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How will Australia manage the EV transition as the UK and Japan make their move?

Japan recently joined the growing ranks of countries that are set to move towards a ban on petrol and diesel-powered new cars, emphasising the need to shift towards a new generation of fuel technology.

With the framework for a transition by the middle of the next decade looking set to be a priority for the Japanese government, it is clear that Japan is ramping up its efforts to achieve a goal of being net carbon neutral by 2050. This means the sale of new cars with internal combustion engines could be at an end by the mid-2030s.

As mentioned above, Japan is merely one of a number of countries making the switch.

European lawmakers have been on the frontline in terms of making changes. And those changes are only coming up quicker, as countries accelerate efforts to meet net zero goals. In the UK, the sales ban on new petrol and diesel-powered cars is now targeting 2030 as opposed to the original timeline of 2035.

 

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How might this impact new cars in Australia?

By now, and after a federal election where a green mandate has been given, you’re probably either chastising our politicians for not following suit, or alternatively, you might be wondering what does this all have to do with Australia?

The ramifications for motorists down under are more complex than you might believe. The UK and Japan are the largest markets in the world for right-hand-drive vehicles. Even Singapore, another right-hand-drive market, has pencilled in a 2040 deadline for the transition away from the internal combustion engine.

While the local government has yet to make any significant inroads as far as incentivising drivers to take up cars powered by electric or hybrid means – in fact, some state governments have introduced road user charges that are hardly helping the cause – this absence is quite stark when compared to overseas markets where motorists have a number of incentives and the infrastructure in place to consider buying a vehicle powered by ‘green’ energy. And of course, EV prices are far more affordable overseas. Uptake is picking up quickly in a number of international markets, with the building blocks in place to encourage drivers to make the switch, and pioneers like Tesla changing the game.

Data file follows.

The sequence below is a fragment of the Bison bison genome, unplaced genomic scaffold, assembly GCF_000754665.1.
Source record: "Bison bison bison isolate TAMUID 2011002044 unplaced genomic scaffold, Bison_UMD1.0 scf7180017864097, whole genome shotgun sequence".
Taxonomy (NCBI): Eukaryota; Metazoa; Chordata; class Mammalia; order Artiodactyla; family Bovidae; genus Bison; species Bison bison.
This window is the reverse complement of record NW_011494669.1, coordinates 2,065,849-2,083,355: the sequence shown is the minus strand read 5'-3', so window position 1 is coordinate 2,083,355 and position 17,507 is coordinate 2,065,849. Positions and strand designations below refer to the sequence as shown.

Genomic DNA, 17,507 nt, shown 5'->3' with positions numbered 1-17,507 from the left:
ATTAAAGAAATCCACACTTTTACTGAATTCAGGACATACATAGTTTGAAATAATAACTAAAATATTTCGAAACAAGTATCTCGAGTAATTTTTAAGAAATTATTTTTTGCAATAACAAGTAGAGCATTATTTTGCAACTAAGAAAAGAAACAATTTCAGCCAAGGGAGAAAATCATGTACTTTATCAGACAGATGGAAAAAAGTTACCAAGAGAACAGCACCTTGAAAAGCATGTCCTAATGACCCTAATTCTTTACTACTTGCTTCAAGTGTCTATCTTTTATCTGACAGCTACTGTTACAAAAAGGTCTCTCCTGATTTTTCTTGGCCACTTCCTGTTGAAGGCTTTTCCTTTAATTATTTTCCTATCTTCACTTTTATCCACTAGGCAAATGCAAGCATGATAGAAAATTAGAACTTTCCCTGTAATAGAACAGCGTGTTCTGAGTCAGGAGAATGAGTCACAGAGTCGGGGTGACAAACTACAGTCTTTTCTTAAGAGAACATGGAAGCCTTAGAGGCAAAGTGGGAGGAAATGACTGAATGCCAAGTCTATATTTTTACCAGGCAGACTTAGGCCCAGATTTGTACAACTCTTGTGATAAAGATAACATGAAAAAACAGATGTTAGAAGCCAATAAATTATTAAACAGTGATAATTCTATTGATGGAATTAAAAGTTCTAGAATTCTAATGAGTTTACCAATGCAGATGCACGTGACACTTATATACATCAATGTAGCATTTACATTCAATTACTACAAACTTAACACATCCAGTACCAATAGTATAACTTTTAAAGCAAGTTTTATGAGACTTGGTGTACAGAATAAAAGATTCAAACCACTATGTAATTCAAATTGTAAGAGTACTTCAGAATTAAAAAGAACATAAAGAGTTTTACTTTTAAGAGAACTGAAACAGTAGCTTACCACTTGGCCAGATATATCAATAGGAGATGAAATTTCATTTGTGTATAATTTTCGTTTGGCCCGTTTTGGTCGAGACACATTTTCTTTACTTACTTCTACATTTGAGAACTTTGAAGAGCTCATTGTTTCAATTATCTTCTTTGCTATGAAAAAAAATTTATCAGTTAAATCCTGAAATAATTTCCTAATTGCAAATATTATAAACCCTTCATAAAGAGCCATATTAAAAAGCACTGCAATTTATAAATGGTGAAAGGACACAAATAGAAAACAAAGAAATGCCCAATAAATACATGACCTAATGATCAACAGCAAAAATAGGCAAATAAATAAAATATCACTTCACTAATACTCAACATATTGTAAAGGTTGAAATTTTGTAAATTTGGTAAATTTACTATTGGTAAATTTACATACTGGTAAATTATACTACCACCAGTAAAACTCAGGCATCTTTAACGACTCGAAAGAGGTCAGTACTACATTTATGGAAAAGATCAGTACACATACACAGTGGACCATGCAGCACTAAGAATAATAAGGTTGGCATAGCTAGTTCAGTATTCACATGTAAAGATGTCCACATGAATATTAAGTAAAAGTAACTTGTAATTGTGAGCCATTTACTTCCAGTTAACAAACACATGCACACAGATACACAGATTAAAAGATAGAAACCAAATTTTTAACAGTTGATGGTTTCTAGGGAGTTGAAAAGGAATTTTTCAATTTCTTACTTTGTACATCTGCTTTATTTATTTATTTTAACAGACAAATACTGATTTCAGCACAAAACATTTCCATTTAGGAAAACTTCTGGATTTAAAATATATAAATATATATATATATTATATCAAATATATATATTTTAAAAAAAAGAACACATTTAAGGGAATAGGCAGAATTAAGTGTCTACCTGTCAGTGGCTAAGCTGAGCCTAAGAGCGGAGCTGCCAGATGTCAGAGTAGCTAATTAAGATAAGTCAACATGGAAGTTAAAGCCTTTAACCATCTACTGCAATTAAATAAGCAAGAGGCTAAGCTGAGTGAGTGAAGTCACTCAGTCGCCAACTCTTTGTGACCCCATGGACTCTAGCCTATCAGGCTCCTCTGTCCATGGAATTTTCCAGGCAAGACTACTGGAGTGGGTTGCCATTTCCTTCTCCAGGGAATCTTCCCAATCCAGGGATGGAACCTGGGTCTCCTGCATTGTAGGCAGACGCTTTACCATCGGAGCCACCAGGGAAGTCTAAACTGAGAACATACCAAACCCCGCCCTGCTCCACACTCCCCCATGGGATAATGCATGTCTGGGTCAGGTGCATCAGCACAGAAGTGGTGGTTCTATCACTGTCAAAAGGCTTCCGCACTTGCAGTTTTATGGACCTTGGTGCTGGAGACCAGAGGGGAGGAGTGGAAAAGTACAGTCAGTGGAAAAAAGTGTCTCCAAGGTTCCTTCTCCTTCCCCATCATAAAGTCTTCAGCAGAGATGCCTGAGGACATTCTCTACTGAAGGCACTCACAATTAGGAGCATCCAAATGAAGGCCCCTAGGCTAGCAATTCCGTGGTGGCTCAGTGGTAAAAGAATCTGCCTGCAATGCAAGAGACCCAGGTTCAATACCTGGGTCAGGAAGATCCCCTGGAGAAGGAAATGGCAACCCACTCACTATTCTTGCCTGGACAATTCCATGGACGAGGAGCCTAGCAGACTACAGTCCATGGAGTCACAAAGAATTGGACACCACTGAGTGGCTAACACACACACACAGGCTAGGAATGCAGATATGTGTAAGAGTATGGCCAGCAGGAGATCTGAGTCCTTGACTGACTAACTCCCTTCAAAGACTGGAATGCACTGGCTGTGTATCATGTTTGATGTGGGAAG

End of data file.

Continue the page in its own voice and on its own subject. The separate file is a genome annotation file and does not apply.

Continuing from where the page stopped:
With Australia no longer in the picture as a car manufacturer, nor is it ever likely to be one in the future given the prohibitive costs associated with the industry down under, the prospect of the world leaving Australia behind shouldn’t be ignored.

Not only could Australia be left behind as other countries transition to more efficient and technologically sophisticated vehicles, but the cost of supplying Australia with right-hand-drive vehicles could increase as economies of scale begin to dissipate if not evaporate for car manufacturers. If this happens, you better believe that those companies will be passing on the costs to local motorists in the form of higher prices – as if manufacturers haven’t been increasing prices a number of times over the last couple years already.

 

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